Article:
Thursday, October 30, 2014

Do you Strava?

When I meet new runners, in an effort to get them to join SEHRC, I ask if they're on Strava.  The typical response is, "Huh?  What's Strava?"

Strava uses GPS (Global Positioning System) data from satellites to track athletic pursuits.  The data is recorded via GPS watch or smartphone and then uploaded to Strava.

 Strava was originally used by cyclists and has since expanded to running and other sports, like swimming.  As Strava evolves, I imagine it will become a social media website for athletes, that tracks not only times and mileage, but food, heart rate, sleep patterns and anything else that can be measured and quantified that relates to a person's health.

Strava has a number of components that are appealing to me as a runner and running club founder.  From a runner's perspective, Strava helps me tie my shoelaces and go out the door.  With Strava, I can track what my friends, as well as professionals, are doing.  It helps me connect with people, as I can comment on their runs and give kudos.  I can also observe other people's training methods and then see how they do in races.

Additionally, Strava has a weekly club leaderboard that tracks total mileage, total elevation gain and total time spent running, which is updated as people upload their runs and is reset every week.  Once you belong to a club of a decent size, it feels good to end up on the week's final leaderboard, which only lists the top three in each category.  During the week, all runners are listed.

The other cool thing about Strava are the crowns or CRs (course records).  People can create run segments.  Then, as people run them, Strava tracks the runs and records and ranks the fastest efforts.  Chasing crowns can be a dangerous thing, as many a neophyte to Strava has been more concerned with course records, then proper training.  However, like anything new, once a runner becomes accustomed to Strava, the desire to nab CRs ebbs.  Instead, a runner can look at their past efforts on segments to gauge their fitness and see if they're improving.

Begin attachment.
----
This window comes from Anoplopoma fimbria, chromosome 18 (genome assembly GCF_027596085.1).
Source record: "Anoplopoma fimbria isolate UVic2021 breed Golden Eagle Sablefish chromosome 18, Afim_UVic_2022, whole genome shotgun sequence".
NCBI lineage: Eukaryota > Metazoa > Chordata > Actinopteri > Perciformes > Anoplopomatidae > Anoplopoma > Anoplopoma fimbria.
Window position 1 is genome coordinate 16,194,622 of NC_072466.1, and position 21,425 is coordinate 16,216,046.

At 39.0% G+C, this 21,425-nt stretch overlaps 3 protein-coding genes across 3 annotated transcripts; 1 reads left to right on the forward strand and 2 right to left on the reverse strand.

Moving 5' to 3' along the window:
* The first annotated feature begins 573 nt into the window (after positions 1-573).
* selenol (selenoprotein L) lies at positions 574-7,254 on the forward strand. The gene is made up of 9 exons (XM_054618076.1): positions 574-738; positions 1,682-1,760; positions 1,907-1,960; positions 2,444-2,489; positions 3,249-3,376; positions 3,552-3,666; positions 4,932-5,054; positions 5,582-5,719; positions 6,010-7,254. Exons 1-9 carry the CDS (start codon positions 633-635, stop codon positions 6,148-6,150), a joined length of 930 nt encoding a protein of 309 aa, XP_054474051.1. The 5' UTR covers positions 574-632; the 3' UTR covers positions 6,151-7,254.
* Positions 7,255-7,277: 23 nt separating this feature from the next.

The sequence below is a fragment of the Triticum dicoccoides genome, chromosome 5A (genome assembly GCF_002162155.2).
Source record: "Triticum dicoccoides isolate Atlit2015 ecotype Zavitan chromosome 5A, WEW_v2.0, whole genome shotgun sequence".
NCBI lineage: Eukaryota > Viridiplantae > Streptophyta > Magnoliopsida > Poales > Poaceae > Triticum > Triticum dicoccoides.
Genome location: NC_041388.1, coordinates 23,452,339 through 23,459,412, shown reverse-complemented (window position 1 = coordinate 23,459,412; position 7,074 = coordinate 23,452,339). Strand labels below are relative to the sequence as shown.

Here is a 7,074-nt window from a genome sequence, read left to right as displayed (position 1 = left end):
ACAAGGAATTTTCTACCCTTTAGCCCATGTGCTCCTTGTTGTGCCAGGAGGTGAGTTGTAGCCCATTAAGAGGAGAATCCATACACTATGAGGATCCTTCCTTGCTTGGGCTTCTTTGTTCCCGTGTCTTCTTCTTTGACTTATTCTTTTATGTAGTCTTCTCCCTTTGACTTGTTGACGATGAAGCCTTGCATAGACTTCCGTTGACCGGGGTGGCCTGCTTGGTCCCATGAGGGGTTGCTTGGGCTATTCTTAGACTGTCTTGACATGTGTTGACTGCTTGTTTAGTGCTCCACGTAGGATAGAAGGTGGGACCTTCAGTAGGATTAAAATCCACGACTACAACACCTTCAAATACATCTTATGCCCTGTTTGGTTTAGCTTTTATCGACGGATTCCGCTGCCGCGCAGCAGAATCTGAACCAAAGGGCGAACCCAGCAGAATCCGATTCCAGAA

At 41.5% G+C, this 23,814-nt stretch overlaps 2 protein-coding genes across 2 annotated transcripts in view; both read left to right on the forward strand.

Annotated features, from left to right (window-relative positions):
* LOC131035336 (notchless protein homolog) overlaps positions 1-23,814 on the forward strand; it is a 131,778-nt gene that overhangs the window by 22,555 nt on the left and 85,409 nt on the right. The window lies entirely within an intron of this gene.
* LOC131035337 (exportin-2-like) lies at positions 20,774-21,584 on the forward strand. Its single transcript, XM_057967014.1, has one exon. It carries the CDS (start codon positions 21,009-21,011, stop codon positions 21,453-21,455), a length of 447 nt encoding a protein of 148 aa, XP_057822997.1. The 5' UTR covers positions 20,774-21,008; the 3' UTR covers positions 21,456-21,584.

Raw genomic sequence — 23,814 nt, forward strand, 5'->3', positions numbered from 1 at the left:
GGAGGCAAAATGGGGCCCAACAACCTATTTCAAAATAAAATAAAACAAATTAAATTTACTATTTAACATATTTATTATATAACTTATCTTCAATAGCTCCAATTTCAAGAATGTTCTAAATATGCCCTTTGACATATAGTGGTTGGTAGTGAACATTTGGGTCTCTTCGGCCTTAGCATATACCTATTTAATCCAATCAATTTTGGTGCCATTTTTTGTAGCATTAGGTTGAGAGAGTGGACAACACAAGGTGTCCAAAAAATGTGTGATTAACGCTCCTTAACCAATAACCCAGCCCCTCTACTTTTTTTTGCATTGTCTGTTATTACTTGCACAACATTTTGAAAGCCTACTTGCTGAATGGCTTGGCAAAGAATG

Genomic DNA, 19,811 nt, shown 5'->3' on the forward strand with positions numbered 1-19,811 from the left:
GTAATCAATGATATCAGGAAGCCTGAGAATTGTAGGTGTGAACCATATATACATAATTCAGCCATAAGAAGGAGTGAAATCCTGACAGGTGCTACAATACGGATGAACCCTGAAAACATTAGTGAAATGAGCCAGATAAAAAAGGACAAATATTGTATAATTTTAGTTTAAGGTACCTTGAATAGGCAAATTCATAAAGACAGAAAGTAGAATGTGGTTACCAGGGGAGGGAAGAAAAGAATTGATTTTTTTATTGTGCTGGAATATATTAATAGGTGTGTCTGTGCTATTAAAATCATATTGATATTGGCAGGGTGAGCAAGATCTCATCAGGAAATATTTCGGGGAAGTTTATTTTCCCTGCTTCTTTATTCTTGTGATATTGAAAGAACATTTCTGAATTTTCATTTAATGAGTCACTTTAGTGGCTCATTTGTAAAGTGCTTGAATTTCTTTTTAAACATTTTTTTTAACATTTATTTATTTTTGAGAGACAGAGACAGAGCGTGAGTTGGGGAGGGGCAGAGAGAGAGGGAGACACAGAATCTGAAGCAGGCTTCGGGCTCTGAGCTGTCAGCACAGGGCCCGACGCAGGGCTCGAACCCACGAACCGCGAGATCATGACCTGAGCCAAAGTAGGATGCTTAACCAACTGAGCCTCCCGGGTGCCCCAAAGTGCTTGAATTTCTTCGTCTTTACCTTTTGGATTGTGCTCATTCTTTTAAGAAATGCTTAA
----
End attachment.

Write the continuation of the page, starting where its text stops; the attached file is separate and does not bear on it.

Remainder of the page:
From a club founder's perspective, Strava allows me to easily have a running club online.  Runners can find SEHRC on Strava and join if they want.  I can also invite people to join.  Strava automatically compiles all emails for club members, so I don't have to track them.  (I don't even know what they are.)  I can send posts to members and set-up group runs.  I can also make others "Admins" and they can also set up group runs.  Members can start discussions.    

What's really neat is that for upcoming runs, members can RSVP.  This is cool for races, so everyone can see whose running what.

So the next time some random guy asks you, "are you on Strava," hopefully the answer is, "yes".

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